An artist needs to use more than singular vision or learned skill to make a living. Though not as high-minded, it helps to know your market. That goes for the Old Masters as well.
“Obviously, Rembrandt was very conscious of who his audience was. There’s no indication he was particularly devout but he understood who his audience was, and it was highly ecumenical,” Dr. Charles Rosenberg explained.
Rosenberg should know. He’s Professor Emeritus of Art History at the University of Notre Dame, an author and internationally respected authority on Italian Renaissance and Baroque art. He’s held numerous fellowships, including with the Harvard University Center for Italian Renaissance Studies in Florence and the American Academy in Rome.
Notre Dame has a collection of around 70 Rembrandt van Rijn etchings, all but a couple of religious subjects. Rosenberg just completed a catalog of them and that’s what brings him to Mobile as the initial speaker in Spring Hill College’s 2018-19 Christus Lecture Series.
The remaining lectures stretch through the autumn and into next spring. An Oct. 18 presentation covers the writings of C.S. Lewis and J.R.R. Tolkien. A Nov. 15 assembly will look at Mobile’s sacred architecture.
In the Sept. 27, 7 p.m., launch at Byrne Hall, Rosenberg will take the audience through an analysis of Notre Dame’s collection and how they sketch Rembrandt’s vision of the nature of spirituality and the nature of the family. Examples from the Snite Museum’s Fedderson Collection of Rembrandt prints will be utilized.
“They not only were aesthetically extraordinary but they delve into issues not only about spirituality, represented by the Holy Family, but also about human relations as well, in particular the relationships within a family, because it is basically the story of Christ reaching maturity and going out on his own,” Rosenberg said.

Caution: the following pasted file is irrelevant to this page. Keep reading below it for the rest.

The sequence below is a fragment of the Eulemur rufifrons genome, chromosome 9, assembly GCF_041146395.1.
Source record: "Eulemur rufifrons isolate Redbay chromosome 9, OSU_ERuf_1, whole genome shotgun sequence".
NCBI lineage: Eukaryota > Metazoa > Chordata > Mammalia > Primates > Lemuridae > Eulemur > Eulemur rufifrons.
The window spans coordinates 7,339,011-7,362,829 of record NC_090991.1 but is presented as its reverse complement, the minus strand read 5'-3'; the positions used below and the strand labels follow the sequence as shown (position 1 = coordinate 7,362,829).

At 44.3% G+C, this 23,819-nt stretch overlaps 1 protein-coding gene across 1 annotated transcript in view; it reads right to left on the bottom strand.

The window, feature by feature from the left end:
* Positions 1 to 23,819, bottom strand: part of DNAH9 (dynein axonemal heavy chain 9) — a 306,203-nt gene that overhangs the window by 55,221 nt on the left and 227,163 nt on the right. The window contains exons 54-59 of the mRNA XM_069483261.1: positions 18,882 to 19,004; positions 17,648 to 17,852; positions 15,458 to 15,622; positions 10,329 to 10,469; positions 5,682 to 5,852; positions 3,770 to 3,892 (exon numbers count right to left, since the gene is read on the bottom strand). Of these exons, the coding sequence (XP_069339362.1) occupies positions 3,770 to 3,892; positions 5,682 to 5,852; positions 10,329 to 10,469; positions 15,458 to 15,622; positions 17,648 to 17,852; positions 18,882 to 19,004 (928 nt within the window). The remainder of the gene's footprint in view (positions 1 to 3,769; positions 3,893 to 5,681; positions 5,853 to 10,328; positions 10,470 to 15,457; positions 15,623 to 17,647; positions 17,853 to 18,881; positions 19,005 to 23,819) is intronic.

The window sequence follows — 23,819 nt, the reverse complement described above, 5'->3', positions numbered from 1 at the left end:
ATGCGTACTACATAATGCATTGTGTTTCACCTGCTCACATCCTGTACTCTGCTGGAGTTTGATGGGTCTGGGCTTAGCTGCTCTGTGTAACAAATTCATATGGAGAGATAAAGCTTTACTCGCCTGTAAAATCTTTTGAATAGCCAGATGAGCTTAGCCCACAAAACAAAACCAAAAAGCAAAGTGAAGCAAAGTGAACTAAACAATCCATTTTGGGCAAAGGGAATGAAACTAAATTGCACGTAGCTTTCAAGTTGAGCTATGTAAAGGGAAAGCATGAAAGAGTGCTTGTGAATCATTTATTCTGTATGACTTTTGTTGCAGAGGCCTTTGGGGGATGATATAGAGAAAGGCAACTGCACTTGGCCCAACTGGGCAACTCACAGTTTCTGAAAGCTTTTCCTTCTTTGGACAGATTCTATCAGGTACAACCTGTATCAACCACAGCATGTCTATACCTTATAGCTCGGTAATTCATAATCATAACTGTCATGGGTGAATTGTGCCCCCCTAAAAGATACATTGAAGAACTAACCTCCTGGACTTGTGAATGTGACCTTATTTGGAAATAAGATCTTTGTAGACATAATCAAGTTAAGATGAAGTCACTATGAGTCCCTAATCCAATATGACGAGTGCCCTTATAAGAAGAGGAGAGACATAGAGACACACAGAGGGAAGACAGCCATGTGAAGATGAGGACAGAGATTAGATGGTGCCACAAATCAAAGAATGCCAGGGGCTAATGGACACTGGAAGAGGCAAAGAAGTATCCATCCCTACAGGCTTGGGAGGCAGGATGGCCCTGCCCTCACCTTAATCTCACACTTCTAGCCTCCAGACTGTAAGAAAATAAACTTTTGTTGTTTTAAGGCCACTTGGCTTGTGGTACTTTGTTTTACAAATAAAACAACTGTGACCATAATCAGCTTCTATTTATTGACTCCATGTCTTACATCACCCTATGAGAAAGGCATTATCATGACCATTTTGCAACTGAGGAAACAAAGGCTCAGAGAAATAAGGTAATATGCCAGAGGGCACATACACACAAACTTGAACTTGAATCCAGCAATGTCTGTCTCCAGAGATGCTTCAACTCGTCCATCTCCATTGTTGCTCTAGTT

One of Western Civilization’s most heralded artists, the 17th century genius was firmly a product of his place and time. Rembrandt studied under a pair of mentors who specialized in narrative or history painting and worked on commissions toward that end.
Commissioned projects weren’t as numerous as hoped. While painters and sculptors in Catholic nations could work for the church, the Netherlands were a Calvinist nation. Their reformed church frowned upon certain figurative imagery in places of worship, yet individual Calvinists weren’t averse to buying imagery for personal use.
Their size — “some as small as three and a half by four inches” — and a little larger meant they were accessible for average people.
“You could buy one of these small prints for the price of a loaf of bread,” Rosenberg said.
Amsterdam was a busy international port. That fact cultivated a diverse population with varied beliefs, although non-Calvinists like Jews and Catholics weren’t welcome to use public venues. They found private worship.
But all of them shared religious traditions. And all could buy Rembrandt’s small pieces.
“They could paste them into Bibles, as illustrations in the back. They made albums,” Rosenberg said.
Amsterdam also had a lively art market, one of the best in Europe, where auctions were a regular event. Although Rembrandt never traveled beyond his home nation, his reputation spread across the continent.
“There is a letter written by a famous artist who is asked to do an image for a collector in Sicily and the collector had also solicited two paintings from Rembrandt. The artist said he knew Rembrandt’s work, he hadn’t seen any paintings but he knew his prints,” Rosenberg said.
An inexpensive Rembrandt etching would have been tempting, especially if its subject appealed to religious sensibilities. It’s surprising more haven’t turned up in the centuries since.
The artist’s chosen compositions reflected his own journey as he aged. His concerns over his sole child — three others died in infancy — bubbled up. That lone son’s mother died shortly after childbirth.
“His son, Titus, was about the age of Christ at the time of the dispute in the temple, when Christ announces he’s about his father’s work. So it’s a moment in the gospel narrative when the young man is about to embark upon his mission, and his son, Titus, is the same age, 12 at this point, and he along with Rembrandt’s common-law wife are going to have to take over responsibility. He’s going to have to become, in essence, an adult, as it were,” Rosenberg said.
For more information on the entire lecture series, go to shc.edu.
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